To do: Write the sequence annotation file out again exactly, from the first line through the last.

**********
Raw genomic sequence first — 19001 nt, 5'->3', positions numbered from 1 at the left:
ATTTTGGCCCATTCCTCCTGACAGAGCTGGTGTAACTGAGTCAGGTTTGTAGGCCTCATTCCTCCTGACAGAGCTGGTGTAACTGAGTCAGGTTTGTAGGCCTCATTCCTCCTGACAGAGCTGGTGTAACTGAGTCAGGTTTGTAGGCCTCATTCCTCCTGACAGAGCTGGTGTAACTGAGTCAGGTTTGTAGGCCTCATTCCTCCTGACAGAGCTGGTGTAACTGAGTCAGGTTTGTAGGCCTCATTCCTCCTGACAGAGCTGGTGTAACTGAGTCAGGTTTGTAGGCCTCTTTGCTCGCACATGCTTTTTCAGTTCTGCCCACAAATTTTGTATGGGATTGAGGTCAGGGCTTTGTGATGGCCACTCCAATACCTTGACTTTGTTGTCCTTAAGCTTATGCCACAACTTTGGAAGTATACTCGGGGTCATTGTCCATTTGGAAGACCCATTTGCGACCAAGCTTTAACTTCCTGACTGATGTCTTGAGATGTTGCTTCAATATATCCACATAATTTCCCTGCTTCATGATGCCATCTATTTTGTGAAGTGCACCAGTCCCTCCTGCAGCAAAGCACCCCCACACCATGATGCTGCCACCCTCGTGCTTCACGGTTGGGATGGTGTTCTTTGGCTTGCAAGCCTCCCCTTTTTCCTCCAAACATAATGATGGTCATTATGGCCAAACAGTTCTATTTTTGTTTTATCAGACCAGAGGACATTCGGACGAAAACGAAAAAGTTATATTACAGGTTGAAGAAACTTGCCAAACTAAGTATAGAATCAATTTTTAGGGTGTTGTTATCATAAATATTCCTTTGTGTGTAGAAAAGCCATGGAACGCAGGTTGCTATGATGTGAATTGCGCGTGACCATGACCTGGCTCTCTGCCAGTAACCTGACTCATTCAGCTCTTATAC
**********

Raw genomic sequence first — 19001 nt, 5'->3', positions numbered from 1 at the left:
ATTTTGGCCCATTCCTCCTGACAGAGCTGGTGTAACTGAGTCAGGTTTGTAGGCCTCATTCCTCCTGACAGAGCTGGTGTAACTGAGTCAGGTTTGTAGGCCTCATTCCTCCTGACAGAGCTGGTGTAACTGAGTCAGGTTTGTAGGCCTCATTCCTCCTGACAGAGCTGGTGTAACTGAGTCAGGTTTGTAGGCCTCATTCCTCCTGACAGAGCTGGTGTAACTGAGTCAGGTTTGTAGGCCTCATTCCTCCTGACAGAGCTGGTGTAACTGAGTCAGGTTTGTAGGCCTCTTTGCTCGCACATGCTTTTTCAGTTCTGCCCACAAATTTTGTATGGGATTGAGGTCAGGGCTTTGTGATGGCCACTCCAATACCTTGACTTTGTTGTCCTTAAGCTTATGCCACAACTTTGGAAGTATACTCGGGGTCATTGTCCATTTGGAAGACCCATTTGCGACCAAGCTTTAACTTCCTGACTGATGTCTTGAGATGTTGCTTCAATATATCCACATAATTTCCCTGCTTCATGATGCCATCTATTTTGTGAAGTGCACCAGTCCCTCCTGCAGCAAAGCACCCCCACACCATGATGCTGCCACCCTCGTGCTTCACGGTTGGGATGGTGTTCTTTGGCTTGCAAGCCTCCCCTTTTTCCTCCAAACATAATGATGGTCATTATGGCCAAACAGTTCTATTTTTGTTTTATCAGACCAGAGGACATTCGGACGAAAACGAAAAAGTTATATTACAGGTTGAAGAAACTTGCCAAACTAAGTATAGAATCAATTTTTAGGGTGTTGTTATCATAAATATTCCTTTGTGTGTAGAAAAGCCATGGAACGCAGGTTGCTATGATGTGAATTGCGCGTGACCATGACCTGGCTCTCTGCCAGTAACCTGACTCATTCAGCTCTTATAC